Eclipse Indigo Highlights: Five Reasons to Check Out ECF
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The Eclipse Communication Framework has been a steady participant in the Eclipse release trains, continuously adding to its impressive list of features. This year’s inclusion of ECF 3.5 in the Indigo release train is no exception. In this article, I'll take a look at five key features of the release:
OSGi 4.2 Remote Services/RSA Standards Support
ECF Indigo implements two recently-completed OSGi standards: OSGi remote services and OSGi Remote Service Admin (RSA). The OSGi Remote Services spec provides a simple, standardized way to expose OSGi services for network discovery and remote access.
ECF Indigo also implements the Enterprise specification for remote services management known as Remote Services Admin (RSA). The RSA specification defines a management agent to allow for enterprise-application control of the discovery and distribution of remote services via a standardized API. Also included in the RSA specification is a standardized format for communicating meta-data about remote services, advanced handling of security, discovery and distribution event notification, and advanced handling of remote service versioning.
ECF has run its implementation of RS/RSA through the OSGi Test Compatability Kit to ensure that it is compliant with the OSGi specification.
Extensibility through Provider Architecture
ECF has a provider architecture, that allows major components of the OSGi remote services/RSA implementation to be extended, enhanced, or replaced as needed. For example, for interoperability with existing services and applications, it’s frequently desirable to be able to substitute the wire protocol/transport to one that is already being used. With the ECF provider architecture, it’s possible to substitute the underlying protocol...and use other frameworks based upon REST, SOAP, JMS, XML-RPC, XMPP, and/or others. If you wish, you can even define and use a proprietary provider and use it to expose your remote services. Or you can use one provider for remote services development and testing, and another for deployment.
ECF has support for remote service access via asynchronous proxies. This allows client consumers of remote services to avoid the reliability problems that are frequent when synchronous proxies are used over a relatively slow and unreliable network. The choice of whether to use synchronous or asynchronous proxies is up to the programmer, and can be made at runtime. Here is more information about this feature of ECF’s remote services implementation.
ECF Indigo has an XML-RPC-based provider, which implements the remote services API. Remote Service invocation through a proxy and/or async proxy is supported too. In addition to being usable for interoperability with existing XML-RPC-based services, it can also be used as an example of how to easily use an existing framework to create a remote service provider.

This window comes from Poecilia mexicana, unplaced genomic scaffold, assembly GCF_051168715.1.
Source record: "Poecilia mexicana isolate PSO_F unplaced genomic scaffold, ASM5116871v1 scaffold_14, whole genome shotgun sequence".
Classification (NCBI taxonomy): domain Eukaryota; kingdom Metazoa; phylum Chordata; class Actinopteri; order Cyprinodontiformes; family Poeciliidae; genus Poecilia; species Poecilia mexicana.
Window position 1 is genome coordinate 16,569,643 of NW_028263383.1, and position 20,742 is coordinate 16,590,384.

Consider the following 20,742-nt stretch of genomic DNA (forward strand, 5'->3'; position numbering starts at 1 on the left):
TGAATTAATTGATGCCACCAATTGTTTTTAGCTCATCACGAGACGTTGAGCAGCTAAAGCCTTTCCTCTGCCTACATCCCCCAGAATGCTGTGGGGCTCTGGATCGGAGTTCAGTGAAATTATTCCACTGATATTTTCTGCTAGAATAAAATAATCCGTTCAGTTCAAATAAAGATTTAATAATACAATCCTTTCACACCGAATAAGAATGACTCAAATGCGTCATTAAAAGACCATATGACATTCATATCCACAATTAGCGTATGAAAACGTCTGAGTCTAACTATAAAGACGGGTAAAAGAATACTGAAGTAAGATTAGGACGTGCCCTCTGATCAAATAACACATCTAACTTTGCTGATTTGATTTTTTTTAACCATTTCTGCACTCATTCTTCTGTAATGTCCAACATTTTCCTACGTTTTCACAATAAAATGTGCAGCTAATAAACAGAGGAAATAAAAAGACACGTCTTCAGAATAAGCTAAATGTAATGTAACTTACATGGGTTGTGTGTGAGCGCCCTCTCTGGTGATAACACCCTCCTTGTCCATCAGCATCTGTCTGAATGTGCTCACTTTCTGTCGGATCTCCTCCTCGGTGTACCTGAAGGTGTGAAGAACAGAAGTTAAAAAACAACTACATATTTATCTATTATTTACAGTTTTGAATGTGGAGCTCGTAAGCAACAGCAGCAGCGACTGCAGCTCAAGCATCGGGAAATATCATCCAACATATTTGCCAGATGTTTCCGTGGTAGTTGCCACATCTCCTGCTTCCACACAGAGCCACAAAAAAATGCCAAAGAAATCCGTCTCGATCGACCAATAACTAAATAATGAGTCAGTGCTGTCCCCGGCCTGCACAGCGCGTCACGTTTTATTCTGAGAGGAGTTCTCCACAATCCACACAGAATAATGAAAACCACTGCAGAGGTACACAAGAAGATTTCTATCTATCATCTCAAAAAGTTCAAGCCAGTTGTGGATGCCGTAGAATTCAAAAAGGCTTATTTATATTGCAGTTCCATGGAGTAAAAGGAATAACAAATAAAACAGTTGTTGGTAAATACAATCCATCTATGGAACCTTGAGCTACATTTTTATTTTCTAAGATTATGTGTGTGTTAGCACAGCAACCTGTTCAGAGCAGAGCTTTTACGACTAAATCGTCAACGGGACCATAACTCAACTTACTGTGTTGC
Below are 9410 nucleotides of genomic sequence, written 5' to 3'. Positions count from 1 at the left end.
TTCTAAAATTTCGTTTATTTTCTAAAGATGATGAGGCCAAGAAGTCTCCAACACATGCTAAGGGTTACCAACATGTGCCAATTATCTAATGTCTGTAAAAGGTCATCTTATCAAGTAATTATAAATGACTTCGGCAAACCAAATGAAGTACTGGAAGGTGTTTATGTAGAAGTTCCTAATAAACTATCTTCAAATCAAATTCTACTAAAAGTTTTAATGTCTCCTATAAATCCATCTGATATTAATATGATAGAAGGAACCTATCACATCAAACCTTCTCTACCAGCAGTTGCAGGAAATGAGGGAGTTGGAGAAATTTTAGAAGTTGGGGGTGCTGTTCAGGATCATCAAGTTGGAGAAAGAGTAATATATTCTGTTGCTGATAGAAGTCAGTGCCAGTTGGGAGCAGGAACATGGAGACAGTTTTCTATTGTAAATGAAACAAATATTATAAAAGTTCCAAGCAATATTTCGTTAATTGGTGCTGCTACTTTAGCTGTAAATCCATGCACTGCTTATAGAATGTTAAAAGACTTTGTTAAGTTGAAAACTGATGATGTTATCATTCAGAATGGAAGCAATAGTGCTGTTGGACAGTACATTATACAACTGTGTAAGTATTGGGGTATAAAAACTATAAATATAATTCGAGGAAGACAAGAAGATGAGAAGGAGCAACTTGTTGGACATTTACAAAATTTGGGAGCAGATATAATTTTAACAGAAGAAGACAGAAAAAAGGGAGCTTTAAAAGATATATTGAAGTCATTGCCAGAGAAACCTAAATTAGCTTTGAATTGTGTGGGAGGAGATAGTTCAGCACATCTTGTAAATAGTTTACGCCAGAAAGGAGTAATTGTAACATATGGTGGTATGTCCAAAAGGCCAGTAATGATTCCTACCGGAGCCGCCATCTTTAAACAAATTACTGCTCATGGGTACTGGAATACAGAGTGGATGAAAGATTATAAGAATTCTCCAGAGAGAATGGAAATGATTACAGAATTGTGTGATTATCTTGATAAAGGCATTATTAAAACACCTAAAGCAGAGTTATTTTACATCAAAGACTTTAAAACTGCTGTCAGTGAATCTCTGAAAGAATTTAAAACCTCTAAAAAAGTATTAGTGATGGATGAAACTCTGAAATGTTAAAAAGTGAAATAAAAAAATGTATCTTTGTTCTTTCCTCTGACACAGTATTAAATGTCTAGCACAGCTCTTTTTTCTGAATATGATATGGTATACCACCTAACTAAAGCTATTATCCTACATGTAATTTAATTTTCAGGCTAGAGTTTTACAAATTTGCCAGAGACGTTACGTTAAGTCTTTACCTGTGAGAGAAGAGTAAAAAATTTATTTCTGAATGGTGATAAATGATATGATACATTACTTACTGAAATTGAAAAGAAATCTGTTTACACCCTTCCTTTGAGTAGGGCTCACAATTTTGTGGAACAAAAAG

Google wave provider
Although discontinued by Google, Wave is an open protocol with an open source implementation of the Wave server available. This means you can still build applications that take advantage of the real time shared editing functionality from within your Eclipse environment using this provider.
Already, ECF provides real time shared editing using cola. This is limited to two users on a a document at a time - using the Wave provider, you could have multiple authors collaborating on the same document.
Mustafa and Sebastian created a multiplayer Android phone game for EclipseCon this year, using the Wave protocol for concurrency control. Take a look at the results in the video below.
ECF on Other OSGi Frameworks
You're not limited to running ECF on Equinox anymore: ECF4Felix allows ECF to run on the Felix OSGi framework. So far testing has only been done on Felix. But if you are willing to help with testing ECF Remote Services/RSA on another framework, please send an email to the ecf-dev mailing list.
ECF Documentation Project
ECF recently started the ECF Documentation Project. This project is an approach to improve the amount and quality of the ECF documentation with the help of the committer, contributor, and consumer communities. It also aims to use of ECF for new and existing consumers. Currently this includes a Users Guide and an Integrators Guide.
As a user of ECF, the documentation effort is a huge help in getting ECF to work right within your application. Great credit is due to the ECF team for this, and all other features listed here.
- ECF wiki: http://wiki.eclipse.org/ECF
- Remote services section of ECF wiki: http://wiki.eclipse.org/ECF#OSGi_Remote_Services
- OSGi compendium specification (Chap 13 is Remote Services): http://www.osgi.org/download/r4v42/r4.cmpn.pdf
- OSGi Enterprise Specification (Chap 122 is RSA): http://www.osgi.org/download/r4v42/r4.enterprise.pdf
- RSA wiki pages: http://wiki.eclipse.org/Remote_Services_Admin
- Getting Started with Remote Services: http://wiki.eclipse.org/EIG:Getting_Started_with_OSGi_Remote_Services
- Asynchronous Proxies (examples): http://wiki.eclipse.org/Asynchronous_Proxies_for_Remote_Services
- ECF Builder: https://build.ecf-project.org/jenkins/
- ECF Github site (other providers, examples, Wave, and Newsreader) : https://github.com/ECF
- ECF4Felix: https://github.com/ECF/ECF4Felix
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